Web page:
It is a family tradition in my southeast Virginia hometown to place flowers and mementos on the graves of loved ones on each holiday. When visiting, my aunt would keep me in the family loop by sharing whose grave she flowered–usually my father, William C Stancil, Sr., or my grandmother, Nancy Wilson, her mother-in-law.
If my father had been interred at a veterans cemetery his grave would be dutifully remembered with a small flag, like the row upon row of others who earned this resting place because they served.
At my now-annual solstice party for friends, a group of 5 male friends, partners to my own friends of the heart, sat together to share their Vietnam era war experiences. It was a “guy love” afternoon, enjoying each other’s company, cold beer, and a varied menu of grilled seafood and custom desserts crafted by my daughter and me. I frankly had no idea that two longtime friends had served. As young men during the era, I am afraid they learned to hide their war experience from an anti-war society, including war era protestors like me. My home front experience of Vietnam was a cousin and his entire community cohort, drafted only to return in coffins, or as shells of the optimistic young men they had once been.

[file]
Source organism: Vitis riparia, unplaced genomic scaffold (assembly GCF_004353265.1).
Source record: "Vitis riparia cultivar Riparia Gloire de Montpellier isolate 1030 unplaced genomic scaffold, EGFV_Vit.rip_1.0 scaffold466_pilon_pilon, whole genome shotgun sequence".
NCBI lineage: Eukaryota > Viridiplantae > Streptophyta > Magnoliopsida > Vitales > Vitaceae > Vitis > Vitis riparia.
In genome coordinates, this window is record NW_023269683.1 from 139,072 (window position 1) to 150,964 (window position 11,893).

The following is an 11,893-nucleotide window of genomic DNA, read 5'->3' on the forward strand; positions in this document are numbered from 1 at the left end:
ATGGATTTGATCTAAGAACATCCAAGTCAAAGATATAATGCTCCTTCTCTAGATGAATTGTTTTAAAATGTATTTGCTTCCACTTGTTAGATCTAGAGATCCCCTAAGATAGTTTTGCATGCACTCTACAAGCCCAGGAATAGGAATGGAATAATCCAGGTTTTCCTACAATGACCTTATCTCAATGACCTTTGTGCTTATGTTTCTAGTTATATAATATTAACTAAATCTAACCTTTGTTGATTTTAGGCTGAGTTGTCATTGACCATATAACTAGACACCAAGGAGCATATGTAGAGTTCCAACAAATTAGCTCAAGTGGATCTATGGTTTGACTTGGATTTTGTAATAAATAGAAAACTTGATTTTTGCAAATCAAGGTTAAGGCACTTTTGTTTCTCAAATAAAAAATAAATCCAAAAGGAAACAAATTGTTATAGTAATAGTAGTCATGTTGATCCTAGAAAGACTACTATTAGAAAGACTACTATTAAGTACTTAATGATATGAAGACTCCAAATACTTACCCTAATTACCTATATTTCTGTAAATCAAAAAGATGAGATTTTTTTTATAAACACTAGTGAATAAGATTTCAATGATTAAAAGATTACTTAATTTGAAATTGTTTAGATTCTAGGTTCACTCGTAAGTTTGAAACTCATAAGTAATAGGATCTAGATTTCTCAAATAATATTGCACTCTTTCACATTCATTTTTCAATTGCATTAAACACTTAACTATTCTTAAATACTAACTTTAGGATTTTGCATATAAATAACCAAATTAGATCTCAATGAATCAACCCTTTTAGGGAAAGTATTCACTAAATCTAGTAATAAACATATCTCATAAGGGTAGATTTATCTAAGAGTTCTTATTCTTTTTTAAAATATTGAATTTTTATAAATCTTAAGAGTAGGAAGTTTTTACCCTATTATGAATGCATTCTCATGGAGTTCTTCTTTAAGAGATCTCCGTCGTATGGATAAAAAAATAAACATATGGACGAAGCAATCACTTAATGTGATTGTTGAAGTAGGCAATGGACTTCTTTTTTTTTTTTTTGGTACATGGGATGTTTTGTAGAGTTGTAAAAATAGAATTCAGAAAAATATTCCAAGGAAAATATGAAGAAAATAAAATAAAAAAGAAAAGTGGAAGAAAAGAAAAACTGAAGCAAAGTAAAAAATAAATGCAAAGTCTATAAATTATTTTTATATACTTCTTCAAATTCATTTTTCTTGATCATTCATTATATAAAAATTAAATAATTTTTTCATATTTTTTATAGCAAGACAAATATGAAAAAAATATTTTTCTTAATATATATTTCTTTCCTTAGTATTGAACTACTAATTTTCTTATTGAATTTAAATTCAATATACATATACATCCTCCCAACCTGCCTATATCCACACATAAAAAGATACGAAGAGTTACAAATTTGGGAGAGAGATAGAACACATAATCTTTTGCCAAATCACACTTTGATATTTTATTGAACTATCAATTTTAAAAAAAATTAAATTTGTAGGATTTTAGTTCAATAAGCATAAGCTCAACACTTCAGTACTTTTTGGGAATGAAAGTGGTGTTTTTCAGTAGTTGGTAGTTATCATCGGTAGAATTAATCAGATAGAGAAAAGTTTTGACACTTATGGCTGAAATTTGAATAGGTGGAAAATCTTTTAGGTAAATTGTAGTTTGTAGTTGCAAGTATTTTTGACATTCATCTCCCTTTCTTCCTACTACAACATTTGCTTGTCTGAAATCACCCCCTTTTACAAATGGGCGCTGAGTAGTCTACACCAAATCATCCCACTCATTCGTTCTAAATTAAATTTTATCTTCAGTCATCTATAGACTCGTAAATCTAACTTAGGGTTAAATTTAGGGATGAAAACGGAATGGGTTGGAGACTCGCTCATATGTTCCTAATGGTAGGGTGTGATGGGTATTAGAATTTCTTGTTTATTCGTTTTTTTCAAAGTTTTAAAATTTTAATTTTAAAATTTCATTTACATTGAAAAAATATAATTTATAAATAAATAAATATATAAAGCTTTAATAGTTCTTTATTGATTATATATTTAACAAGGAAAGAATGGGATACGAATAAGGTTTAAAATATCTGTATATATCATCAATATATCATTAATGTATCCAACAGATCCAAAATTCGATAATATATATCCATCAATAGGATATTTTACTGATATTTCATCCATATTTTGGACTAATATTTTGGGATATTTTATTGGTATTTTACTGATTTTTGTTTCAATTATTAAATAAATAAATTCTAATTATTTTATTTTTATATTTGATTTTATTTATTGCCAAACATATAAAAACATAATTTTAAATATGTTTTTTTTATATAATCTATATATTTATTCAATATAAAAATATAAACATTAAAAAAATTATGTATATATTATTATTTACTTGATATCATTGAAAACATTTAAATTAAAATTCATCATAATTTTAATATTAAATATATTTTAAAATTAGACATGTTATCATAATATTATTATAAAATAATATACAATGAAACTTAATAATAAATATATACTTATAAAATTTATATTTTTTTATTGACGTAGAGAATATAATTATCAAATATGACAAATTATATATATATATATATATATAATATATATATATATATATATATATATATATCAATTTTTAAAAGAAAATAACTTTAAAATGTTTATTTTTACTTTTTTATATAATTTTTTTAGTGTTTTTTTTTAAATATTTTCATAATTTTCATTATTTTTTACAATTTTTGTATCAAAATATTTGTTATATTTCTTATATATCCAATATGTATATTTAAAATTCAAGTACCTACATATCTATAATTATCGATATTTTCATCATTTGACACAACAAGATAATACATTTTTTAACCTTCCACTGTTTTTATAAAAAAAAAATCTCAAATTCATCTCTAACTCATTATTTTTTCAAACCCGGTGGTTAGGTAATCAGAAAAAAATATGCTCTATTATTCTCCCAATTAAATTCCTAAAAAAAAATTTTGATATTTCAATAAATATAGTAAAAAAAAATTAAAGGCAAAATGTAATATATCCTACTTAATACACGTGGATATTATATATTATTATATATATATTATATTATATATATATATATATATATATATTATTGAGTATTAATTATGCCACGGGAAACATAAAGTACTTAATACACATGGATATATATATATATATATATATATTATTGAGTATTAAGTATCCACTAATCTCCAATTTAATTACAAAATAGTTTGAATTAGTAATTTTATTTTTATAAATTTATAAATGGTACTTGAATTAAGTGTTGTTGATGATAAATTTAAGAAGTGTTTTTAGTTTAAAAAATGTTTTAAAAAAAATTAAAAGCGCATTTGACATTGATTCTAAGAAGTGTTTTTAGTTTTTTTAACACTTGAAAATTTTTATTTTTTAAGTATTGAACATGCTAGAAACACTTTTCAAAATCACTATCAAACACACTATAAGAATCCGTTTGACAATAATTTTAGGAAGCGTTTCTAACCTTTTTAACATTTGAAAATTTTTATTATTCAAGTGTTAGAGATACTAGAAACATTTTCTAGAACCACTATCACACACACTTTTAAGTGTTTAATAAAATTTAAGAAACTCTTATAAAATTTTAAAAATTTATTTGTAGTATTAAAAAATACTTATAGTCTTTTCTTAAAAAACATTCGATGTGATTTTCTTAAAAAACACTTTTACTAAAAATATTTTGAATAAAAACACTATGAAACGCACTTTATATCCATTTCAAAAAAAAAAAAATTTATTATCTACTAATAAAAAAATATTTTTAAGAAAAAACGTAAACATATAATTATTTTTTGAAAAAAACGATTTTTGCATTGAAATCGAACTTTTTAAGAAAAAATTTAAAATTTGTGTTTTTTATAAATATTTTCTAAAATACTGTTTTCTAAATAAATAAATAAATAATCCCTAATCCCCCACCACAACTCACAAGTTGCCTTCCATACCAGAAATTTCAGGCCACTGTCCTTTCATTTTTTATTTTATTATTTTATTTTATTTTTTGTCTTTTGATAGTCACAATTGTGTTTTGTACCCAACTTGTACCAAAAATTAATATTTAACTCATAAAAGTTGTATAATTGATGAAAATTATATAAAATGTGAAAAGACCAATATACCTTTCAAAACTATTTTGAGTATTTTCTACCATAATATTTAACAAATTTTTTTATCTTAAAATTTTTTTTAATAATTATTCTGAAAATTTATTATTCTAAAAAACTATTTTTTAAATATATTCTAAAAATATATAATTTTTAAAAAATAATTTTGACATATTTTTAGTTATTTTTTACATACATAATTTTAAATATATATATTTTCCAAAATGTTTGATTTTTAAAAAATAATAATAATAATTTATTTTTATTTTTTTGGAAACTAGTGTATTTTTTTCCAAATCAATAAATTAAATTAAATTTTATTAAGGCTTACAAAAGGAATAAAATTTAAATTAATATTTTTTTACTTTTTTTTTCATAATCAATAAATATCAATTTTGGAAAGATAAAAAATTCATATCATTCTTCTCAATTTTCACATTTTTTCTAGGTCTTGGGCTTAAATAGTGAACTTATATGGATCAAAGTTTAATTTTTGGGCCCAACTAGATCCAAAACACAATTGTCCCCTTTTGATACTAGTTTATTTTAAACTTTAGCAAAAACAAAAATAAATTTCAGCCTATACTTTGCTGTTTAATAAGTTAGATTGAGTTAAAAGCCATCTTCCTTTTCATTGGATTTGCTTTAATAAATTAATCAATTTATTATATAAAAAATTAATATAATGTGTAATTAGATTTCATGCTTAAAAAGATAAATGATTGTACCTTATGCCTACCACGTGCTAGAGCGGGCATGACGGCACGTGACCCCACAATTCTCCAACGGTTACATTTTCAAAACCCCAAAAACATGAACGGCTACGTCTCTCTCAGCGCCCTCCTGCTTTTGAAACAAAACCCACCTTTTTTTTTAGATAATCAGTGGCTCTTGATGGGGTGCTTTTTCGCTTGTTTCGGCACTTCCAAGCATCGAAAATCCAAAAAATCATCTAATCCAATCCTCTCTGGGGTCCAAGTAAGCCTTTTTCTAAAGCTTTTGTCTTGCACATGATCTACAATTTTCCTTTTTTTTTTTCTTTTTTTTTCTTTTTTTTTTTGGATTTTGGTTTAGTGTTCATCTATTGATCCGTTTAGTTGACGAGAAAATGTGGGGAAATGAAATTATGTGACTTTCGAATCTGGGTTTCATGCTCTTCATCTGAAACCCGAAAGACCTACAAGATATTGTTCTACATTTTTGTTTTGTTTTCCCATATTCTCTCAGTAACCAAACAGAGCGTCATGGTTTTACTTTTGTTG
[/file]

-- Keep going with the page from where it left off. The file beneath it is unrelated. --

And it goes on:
A group of veteran artists at Combat Paper at the New Jersey Printmaking Center helped me to remember and honor my father and his service. At rare sessions for family members and friends, they examined his medals to decipher my fathers service during World War II and the Korean conflict, helped me turn one of dad’s old uniforms into paper, and guided me to create a silkscreen print from his 1943 Navy training class. Together we realized that my dad was only 17 years old when he proudly stood with his class.
As we celebrate our nation’s birthday this July 4, 2017, I remember the wars fought by young men and women. We don’t always acknowledge you, but your noble contributions have made my life and this country blessed.
A print of William C Stancil, Class of 1943.